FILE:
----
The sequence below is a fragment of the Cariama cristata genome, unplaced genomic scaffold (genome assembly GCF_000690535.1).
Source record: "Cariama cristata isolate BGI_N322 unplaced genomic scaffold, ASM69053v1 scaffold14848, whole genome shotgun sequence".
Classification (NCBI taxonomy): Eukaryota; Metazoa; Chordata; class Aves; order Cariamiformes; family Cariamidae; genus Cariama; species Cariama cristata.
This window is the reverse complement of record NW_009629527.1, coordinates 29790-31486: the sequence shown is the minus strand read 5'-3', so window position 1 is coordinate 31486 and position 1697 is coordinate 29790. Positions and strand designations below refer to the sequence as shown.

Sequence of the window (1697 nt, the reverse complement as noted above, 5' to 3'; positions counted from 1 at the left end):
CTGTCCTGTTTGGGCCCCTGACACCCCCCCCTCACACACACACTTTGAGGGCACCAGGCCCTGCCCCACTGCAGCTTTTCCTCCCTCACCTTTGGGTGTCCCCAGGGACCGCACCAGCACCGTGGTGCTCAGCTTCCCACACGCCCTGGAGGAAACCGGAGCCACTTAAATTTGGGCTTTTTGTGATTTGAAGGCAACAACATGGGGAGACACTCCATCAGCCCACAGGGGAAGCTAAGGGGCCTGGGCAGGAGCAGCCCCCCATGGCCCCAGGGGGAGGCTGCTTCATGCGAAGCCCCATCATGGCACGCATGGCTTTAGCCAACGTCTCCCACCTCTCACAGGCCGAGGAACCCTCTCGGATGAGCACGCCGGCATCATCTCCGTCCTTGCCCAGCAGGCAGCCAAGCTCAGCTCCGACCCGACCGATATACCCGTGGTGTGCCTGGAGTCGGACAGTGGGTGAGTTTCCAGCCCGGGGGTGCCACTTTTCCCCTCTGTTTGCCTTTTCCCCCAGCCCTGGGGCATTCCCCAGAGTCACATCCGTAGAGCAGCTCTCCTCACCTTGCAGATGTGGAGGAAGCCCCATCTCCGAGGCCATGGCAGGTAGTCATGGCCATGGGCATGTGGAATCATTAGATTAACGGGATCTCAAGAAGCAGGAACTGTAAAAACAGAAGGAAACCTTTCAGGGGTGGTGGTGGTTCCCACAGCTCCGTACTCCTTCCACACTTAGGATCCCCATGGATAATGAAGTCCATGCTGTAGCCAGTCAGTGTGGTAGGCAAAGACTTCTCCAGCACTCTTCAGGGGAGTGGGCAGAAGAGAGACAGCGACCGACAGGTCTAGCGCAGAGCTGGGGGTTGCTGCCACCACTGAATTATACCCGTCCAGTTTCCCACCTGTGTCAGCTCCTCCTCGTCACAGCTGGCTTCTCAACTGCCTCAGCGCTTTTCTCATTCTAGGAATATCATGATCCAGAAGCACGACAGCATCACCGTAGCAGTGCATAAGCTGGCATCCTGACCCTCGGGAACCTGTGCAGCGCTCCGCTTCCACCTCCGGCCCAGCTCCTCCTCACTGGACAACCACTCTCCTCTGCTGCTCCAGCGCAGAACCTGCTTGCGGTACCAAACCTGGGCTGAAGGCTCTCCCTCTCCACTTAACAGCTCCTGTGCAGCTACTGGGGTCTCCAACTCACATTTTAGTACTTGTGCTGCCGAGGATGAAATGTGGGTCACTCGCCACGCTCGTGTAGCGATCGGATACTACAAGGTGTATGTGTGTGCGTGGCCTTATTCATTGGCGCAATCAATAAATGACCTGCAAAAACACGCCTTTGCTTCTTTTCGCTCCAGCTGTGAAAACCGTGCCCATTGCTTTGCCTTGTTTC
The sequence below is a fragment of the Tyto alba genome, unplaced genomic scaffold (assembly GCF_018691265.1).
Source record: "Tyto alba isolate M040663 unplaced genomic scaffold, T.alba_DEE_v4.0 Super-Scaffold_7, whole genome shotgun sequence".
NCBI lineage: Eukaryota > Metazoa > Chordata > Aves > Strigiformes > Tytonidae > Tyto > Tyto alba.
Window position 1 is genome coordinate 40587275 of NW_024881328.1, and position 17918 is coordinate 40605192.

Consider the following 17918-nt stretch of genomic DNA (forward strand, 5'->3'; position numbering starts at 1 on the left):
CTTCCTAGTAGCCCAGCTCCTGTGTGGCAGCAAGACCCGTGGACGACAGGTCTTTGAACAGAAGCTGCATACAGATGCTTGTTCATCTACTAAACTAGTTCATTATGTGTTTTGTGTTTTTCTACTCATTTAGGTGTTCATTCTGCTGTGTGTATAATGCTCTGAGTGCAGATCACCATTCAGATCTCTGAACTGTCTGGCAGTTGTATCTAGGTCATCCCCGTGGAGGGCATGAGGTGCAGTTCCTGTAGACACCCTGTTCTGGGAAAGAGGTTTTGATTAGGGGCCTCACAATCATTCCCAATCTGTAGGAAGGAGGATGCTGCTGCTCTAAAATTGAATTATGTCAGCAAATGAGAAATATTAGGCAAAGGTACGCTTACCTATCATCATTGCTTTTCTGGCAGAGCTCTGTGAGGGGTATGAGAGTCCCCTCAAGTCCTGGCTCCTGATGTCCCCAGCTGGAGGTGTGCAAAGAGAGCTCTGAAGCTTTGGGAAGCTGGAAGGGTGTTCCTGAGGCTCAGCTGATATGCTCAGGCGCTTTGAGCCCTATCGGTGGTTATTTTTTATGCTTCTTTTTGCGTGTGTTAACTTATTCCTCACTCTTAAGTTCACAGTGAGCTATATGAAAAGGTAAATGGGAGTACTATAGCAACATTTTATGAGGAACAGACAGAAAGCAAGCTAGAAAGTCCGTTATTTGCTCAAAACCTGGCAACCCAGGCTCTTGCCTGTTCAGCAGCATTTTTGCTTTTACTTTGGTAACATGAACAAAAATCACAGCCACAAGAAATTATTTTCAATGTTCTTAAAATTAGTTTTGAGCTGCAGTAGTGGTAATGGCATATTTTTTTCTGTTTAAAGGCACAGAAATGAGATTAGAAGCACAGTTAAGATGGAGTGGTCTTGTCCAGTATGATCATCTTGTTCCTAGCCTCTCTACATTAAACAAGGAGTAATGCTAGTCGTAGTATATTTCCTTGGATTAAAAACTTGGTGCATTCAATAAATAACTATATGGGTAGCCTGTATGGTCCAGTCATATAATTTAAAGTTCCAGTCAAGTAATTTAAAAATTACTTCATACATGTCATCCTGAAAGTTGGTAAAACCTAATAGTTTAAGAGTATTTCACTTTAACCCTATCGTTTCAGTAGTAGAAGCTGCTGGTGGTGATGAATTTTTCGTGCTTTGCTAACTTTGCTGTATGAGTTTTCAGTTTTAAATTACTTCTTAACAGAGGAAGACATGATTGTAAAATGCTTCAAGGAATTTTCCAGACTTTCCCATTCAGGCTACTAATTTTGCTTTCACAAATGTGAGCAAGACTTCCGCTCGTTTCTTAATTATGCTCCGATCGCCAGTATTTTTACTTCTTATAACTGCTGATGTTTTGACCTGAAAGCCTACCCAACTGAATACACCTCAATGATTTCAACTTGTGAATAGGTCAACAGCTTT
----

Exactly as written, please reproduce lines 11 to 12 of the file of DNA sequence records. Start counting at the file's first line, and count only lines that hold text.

Consider the following 17918-nt stretch of genomic DNA (forward strand, 5'->3'; position numbering starts at 1 on the left):
CTTCCTAGTAGCCCAGCTCCTGTGTGGCAGCAAGACCCGTGGACGACAGGTCTTTGAACAGAAGCTGCATACAGATGCTTGTTCATCTACTAAACTAGTTCATTATGTGTTTTGTGTTTTTCTACTCATTTAGGTGTTCATTCTGCTGTGTGTATAATGCTCTGAGTGCAGATCACCATTCAGATCTCTGAACTGTCTGGCAGTTGTATCTAGGTCATCCCCGTGGAGGGCATGAGGTGCAGTTCCTGTAGACACCCTGTTCTGGGAAAGAGGTTTTGATTAGGGGCCTCACAATCATTCCCAATCTGTAGGAAGGAGGATGCTGCTGCTCTAAAATTGAATTATGTCAGCAAATGAGAAATATTAGGCAAAGGTACGCTTACCTATCATCATTGCTTTTCTGGCAGAGCTCTGTGAGGGGTATGAGAGTCCCCTCAAGTCCTGGCTCCTGATGTCCCCAGCTGGAGGTGTGCAAAGAGAGCTCTGAAGCTTTGGGAAGCTGGAAGGGTGTTCCTGAGGCTCAGCTGATATGCTCAGGCGCTTTGAGCCCTATCGGTGGTTATTTTTTATGCTTCTTTTTGCGTGTGTTAACTTATTCCTCACTCTTAAGTTCACAGTGAGCTATATGAAAAGGTAAATGGGAGTACTATAGCAACATTTTATGAGGAACAGACAGAAAGCAAGCTAGAAAGTCCGTTATTTGCTCAAAACCTGGCAACCCAGGCTCTTGCCTGTTCAGCAGCATTTTTGCTTTTACTTTGGTAACATGAACAAAAATCACAGCCACAAGAAATTATTTTCAATGTTCTTAAAATTAGTTTTGAGCTGCAGTAGTGGTAATGGCATATTTTTTTCTGTTTAAAGGCACAGAAATGAGATTAGAAGCACAGTTAAGATGGAGTGGTCTTGTCCAGTATGATCATCTTGTTCCTAGCCTCTCTACATTAAACAAGGAGTAATGCTAGTCGTAGTATATTTCCTTGGATTAAAAACTTGGTGCATTCAATAAATAACTATATGGGTAGCCTGTATGGTCCAGTCATATAATTTAAAGTTCCAGTCAAGTAATTTAAAAATTACTTCATACATGTCATCCTGAAAGTTGGTAAAACCTAATAGTTTAAGAGTATTTCACTTTAACCCTATCGTTTCAGTAGTAGAAGCTGCTGGTGGTGATGAATTTTTCGTGCTTTGCTAACTTTGCTGTATGAGTTTTCAGTTTTAAATTACTTCTTAACAGAGGAAGACATGATTGTAAAATGCTTCAAGGAATTTTCCAGACTTTCCCATTCAGGCTACTAATTTTGCTTTCACAAATGTGAGCAAGACTTCCGCTCGTTTCTTAATTATGCTCCGATCGCCAGTATTTTTACTTCTTATAACTGCTGATGTTTTGACCTGAAAGCCTACCCAACTGAATACACCTCAATGATTTCAACTTGTGAATAGGTCAACAGCTTT